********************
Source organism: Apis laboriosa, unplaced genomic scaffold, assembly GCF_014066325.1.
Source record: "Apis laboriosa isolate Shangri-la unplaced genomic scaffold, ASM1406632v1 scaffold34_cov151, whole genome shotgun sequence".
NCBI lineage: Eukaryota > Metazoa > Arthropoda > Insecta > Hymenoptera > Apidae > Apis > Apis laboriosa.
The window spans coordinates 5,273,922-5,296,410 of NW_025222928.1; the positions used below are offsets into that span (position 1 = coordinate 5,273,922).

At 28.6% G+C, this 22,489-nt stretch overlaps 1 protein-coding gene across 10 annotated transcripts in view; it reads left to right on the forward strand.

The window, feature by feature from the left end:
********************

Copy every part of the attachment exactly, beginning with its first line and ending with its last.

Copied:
Source organism: Apis laboriosa, unplaced genomic scaffold, assembly GCF_014066325.1.
Source record: "Apis laboriosa isolate Shangri-la unplaced genomic scaffold, ASM1406632v1 scaffold34_cov151, whole genome shotgun sequence".
NCBI lineage: Eukaryota > Metazoa > Arthropoda > Insecta > Hymenoptera > Apidae > Apis > Apis laboriosa.
The window spans coordinates 5,273,922-5,296,410 of NW_025222928.1; the positions used below are offsets into that span (position 1 = coordinate 5,273,922).

At 28.6% G+C, this 22,489-nt stretch overlaps 1 protein-coding gene across 10 annotated transcripts in view; it reads left to right on the forward strand.

The window, feature by feature from the left end: